ACLU Decries Bill that Would Deny Public Defenders to Poor People
April 2, 2013
FOR IMMEDIATE RELEASE
April 2, 2013
CONTACT: Meredith Curtis, Communications Director, 410-889-8555; email@example.com
Joanna Diamond, Public Policy Associate, 240-506-1377; firstname.lastname@example.org
ANNAPOLIS - Today, American Civil Liberties Union (ACLU) of Maryland joins a coalition to speak out strongly against House Bill 153 - Office of the Public Defender - Representation at Bail Hearing - Provisional, which would deny the constitutional right to representation by the Office of the Public Defender (OPD) to an indigent individual after the conclusion of the bail hearing, forcing the OPD to go through the process of re-qualifying someone. The legislation, which has troubling momentum, passed the House of Delegates and received a hearing in the Senate Judicial Proceedings Committee.
The legislation was also opposed by the Maryland State Conference of NAACP Branches, National Association of Criminal Defense Lawyers, OPD, and others.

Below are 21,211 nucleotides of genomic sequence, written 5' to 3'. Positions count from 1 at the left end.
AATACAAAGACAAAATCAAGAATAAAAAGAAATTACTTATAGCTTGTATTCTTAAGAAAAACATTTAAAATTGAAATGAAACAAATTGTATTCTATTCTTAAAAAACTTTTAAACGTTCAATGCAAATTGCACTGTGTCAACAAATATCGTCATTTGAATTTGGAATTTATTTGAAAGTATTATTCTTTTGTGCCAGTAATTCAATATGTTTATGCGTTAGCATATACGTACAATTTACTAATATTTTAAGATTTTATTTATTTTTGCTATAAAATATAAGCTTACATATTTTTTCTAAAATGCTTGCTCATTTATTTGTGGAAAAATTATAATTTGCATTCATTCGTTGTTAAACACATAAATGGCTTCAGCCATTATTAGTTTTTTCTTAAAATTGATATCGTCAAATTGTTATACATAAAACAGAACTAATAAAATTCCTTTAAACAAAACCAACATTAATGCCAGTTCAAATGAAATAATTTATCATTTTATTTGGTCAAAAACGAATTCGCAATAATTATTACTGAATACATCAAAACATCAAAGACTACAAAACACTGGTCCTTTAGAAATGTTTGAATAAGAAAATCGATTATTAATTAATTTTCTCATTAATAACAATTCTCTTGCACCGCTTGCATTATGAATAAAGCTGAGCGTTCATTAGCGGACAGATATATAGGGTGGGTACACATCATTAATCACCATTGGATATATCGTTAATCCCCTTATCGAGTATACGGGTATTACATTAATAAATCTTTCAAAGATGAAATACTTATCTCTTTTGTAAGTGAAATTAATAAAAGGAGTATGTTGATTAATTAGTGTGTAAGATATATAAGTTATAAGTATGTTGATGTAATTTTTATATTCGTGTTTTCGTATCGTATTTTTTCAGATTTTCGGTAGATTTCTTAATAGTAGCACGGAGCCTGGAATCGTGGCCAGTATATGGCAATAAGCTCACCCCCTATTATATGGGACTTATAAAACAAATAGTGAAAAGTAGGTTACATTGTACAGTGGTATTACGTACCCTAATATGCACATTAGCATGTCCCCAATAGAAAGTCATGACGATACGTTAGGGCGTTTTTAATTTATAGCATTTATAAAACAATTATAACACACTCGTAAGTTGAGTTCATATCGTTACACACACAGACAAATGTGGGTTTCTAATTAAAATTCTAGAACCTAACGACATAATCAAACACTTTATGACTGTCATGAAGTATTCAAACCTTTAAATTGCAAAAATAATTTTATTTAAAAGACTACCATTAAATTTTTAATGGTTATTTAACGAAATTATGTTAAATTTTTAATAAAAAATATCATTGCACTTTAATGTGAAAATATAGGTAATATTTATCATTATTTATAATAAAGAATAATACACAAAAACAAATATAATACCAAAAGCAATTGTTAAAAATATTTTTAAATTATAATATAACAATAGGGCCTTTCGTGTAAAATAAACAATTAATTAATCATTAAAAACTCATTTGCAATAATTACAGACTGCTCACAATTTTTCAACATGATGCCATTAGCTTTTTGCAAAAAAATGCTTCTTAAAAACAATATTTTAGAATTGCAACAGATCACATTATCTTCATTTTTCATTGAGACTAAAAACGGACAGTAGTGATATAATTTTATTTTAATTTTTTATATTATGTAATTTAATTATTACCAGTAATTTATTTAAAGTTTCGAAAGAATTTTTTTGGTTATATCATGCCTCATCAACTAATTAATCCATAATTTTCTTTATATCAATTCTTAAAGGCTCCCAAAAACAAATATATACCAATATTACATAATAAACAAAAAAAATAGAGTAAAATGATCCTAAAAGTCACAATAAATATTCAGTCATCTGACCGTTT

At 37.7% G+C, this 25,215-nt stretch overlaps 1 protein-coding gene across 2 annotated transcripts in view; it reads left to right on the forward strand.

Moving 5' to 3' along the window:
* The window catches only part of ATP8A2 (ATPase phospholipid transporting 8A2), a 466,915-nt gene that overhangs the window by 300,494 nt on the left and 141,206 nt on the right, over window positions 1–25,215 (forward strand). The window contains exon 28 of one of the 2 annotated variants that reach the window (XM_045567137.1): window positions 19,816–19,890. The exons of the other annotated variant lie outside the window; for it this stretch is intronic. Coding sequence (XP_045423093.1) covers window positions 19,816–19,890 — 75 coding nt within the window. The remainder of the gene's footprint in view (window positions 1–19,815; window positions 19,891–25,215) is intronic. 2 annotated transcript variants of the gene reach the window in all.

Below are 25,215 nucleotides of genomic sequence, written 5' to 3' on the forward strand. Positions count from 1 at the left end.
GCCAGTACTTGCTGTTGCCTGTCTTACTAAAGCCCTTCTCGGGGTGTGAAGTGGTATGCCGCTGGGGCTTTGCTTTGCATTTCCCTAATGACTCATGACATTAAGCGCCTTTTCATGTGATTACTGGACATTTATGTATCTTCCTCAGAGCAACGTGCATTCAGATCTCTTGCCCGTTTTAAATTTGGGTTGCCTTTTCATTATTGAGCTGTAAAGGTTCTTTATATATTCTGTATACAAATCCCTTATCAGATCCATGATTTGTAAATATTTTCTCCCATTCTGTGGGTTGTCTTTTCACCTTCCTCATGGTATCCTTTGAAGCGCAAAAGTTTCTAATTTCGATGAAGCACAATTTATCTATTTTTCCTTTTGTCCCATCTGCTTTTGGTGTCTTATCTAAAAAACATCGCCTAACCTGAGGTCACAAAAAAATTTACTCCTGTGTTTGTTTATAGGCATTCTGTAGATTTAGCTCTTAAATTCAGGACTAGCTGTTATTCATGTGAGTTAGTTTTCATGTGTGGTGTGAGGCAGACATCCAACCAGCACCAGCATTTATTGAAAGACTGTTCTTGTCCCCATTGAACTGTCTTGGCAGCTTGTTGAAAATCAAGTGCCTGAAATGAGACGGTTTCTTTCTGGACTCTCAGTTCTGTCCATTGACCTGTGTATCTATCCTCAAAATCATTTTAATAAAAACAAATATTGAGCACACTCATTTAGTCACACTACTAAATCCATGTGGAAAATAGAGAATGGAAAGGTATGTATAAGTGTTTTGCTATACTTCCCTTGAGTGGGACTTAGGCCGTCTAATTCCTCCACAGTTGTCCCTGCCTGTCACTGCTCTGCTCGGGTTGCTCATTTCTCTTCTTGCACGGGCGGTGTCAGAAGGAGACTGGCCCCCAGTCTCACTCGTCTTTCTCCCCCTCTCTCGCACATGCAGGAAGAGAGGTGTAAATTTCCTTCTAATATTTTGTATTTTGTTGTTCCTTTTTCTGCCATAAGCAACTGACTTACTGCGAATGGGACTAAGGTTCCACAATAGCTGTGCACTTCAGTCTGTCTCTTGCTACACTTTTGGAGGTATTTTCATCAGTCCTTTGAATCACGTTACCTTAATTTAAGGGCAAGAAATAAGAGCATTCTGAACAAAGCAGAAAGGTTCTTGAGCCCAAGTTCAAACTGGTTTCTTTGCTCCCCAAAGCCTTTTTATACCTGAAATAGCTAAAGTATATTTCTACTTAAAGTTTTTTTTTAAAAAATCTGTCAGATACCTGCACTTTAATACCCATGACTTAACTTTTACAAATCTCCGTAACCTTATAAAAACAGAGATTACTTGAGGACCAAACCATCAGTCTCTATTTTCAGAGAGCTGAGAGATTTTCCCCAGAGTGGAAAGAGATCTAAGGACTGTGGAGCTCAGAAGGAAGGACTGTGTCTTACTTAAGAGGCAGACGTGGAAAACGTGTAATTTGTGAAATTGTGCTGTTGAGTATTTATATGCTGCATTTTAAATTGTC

"It is not only a waste of both time and money, but a violation of individuals rights to counsel to end representation after bail hearings and force them to be re-qualified for counsel," said Sara Love, Public Policy Director of the ACLU of Maryland.
HB 153 runs afoul of constitutional requirements, as an individual is entitled to appointed counsel during any "critical stage" of the legal process. For those who are granted bail, this bill will compound the already difficult burdens on defendants to prove their income-eligibility by denying them representation as they await eligibility by the OPD.
The legislation would especially penalize and threaten the rights of minorities. The need for counsel after bail hearings is especially acute in Maryland where there are wide racial disparities as to who is arrested and detained. The vast majority of these minority defendants are poor and require the assistance of public defenders.